A technological revolution in warfare in the mid-19th century upset long-established assumptions about the relative strengths of attack and defence. Ironclad enemy steamships, firing conical shells from rifled cannon, might suddenly destroy the Royal Navy in its bases. Britain reacted by overstressing coast defences, first at Portsmouth and Plymouth and then in British North America. When the American Civil War briefly renewed the possibility of war with the US, the British government undertook major new forts in Bermuda and Halifax and at Lévis, opposite Québec City.

With a half dozen new batteries, Halifax harbour was fortified on a scale to resist the combined fleets of the world. An example shows the rapid evolution of the fort-maker's art. In the early 1860s the lower (and thus more vulnerable) battery on Georges Island was remodelled to give its rifled, muzzle-loading cannon protection behind iron-shielded, stone portholes in thick earthworks. In the late 1880s York Redoubt's guns were remounted in circular concrete pits to permit all-round fire and placed behind gently sloped parapets designed to deflect, rather than to resist, incoming shells. In the early 1890s Halifax began the changeover to breech-loading guns, and a complete rearmament took place 1898-1906.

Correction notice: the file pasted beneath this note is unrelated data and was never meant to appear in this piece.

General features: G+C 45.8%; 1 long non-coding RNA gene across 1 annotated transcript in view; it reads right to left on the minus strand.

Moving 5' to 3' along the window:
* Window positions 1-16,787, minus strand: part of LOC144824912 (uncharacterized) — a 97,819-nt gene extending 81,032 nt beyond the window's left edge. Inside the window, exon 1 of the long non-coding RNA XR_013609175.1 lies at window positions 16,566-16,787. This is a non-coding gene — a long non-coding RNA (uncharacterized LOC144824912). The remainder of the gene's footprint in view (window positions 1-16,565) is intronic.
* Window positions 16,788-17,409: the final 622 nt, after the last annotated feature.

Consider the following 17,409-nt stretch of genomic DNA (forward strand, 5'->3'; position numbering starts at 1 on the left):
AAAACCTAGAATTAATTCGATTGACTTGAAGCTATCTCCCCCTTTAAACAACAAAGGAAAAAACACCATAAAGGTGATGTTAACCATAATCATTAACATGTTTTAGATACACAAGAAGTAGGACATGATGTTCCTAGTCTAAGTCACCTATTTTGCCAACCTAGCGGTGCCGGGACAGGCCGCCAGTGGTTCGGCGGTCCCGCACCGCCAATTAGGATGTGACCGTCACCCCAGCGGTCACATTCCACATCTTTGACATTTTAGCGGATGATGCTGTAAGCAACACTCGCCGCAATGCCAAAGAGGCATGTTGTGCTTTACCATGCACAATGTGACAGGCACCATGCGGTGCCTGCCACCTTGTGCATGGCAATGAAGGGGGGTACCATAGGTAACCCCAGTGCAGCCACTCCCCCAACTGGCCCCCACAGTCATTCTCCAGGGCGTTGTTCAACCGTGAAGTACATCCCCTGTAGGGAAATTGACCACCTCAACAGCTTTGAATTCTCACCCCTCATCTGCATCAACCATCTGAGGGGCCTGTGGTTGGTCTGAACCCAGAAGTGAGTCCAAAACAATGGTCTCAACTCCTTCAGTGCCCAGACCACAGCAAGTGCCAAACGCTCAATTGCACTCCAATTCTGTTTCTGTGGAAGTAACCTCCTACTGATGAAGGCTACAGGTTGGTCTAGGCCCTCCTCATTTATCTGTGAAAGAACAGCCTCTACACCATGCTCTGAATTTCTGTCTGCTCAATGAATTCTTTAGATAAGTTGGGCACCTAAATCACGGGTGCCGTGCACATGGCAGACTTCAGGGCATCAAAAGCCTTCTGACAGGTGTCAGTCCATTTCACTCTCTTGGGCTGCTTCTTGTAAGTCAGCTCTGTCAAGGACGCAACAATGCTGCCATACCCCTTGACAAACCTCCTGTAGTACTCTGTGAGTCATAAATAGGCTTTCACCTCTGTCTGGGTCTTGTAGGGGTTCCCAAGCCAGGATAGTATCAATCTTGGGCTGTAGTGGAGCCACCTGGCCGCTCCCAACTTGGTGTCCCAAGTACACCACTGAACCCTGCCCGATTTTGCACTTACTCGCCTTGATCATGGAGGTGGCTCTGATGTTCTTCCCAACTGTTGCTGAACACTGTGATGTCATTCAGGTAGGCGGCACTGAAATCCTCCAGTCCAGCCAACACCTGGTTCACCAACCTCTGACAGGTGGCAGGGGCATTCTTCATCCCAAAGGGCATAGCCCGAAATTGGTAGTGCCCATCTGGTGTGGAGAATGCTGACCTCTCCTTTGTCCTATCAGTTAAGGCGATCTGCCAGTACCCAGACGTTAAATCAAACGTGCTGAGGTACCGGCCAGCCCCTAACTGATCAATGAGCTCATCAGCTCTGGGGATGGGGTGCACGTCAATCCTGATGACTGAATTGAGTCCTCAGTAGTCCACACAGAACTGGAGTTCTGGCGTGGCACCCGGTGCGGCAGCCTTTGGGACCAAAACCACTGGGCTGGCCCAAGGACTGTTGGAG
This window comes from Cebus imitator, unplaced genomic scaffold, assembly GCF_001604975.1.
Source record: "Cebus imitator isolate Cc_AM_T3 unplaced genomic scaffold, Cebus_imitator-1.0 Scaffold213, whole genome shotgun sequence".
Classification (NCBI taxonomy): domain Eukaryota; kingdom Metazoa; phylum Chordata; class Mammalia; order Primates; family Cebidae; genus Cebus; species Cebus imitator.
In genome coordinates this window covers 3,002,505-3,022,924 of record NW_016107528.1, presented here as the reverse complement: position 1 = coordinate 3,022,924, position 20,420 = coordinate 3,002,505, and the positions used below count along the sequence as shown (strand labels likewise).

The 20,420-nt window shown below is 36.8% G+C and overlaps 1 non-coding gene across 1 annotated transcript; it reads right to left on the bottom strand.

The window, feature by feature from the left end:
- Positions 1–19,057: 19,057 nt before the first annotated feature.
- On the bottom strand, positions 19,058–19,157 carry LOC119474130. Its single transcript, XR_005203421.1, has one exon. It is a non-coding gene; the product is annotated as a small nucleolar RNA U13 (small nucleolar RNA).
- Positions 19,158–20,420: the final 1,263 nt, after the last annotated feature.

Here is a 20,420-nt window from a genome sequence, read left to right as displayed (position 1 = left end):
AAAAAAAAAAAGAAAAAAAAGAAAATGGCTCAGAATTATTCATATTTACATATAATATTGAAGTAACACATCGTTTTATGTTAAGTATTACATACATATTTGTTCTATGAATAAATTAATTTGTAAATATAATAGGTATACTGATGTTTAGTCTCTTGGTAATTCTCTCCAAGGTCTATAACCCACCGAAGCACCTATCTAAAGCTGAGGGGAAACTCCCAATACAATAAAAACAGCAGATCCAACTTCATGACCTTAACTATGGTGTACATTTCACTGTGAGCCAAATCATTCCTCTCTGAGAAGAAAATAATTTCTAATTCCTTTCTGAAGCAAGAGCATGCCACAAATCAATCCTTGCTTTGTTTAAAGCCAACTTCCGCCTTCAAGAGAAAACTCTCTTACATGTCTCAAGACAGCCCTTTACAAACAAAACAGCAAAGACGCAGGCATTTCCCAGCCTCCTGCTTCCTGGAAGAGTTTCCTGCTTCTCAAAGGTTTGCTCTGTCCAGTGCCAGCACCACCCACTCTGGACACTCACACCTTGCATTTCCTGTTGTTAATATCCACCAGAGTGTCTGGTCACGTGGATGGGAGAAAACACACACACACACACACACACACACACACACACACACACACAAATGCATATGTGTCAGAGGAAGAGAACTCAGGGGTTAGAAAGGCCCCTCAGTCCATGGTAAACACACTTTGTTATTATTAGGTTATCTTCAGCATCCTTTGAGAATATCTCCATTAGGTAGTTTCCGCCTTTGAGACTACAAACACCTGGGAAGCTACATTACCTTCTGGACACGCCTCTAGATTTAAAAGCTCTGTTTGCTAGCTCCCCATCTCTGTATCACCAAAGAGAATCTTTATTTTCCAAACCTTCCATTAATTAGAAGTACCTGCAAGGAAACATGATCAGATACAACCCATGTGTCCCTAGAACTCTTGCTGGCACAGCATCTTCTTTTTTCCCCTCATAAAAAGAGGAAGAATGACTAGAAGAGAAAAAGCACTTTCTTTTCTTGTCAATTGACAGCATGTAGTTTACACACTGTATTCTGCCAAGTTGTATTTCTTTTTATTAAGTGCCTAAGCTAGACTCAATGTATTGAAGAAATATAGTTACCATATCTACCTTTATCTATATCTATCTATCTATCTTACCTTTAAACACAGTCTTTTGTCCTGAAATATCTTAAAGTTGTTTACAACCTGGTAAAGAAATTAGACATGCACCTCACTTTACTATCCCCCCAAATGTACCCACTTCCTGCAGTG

In 1905-06 the Canadian government took over the British fort at Halifax and a similarly defended one at Esquimalt, BC. As the 20th century progressed, the range of artillery batteries became but one element in an integrated harbour-defence system which included mines, submarine nets and aircraft. During WWII Canada built a new system of modern coastal forts at Esquimalt, Prince Rupert, Vancouver, Halifax, Sydney, Saint John and a number of Newfoundland ports. Since WWII self-propelled missiles and atomic warheads have created a technological revolution necessitating another reappraisal of techniques of defence.

See also Armaments.

Further Reading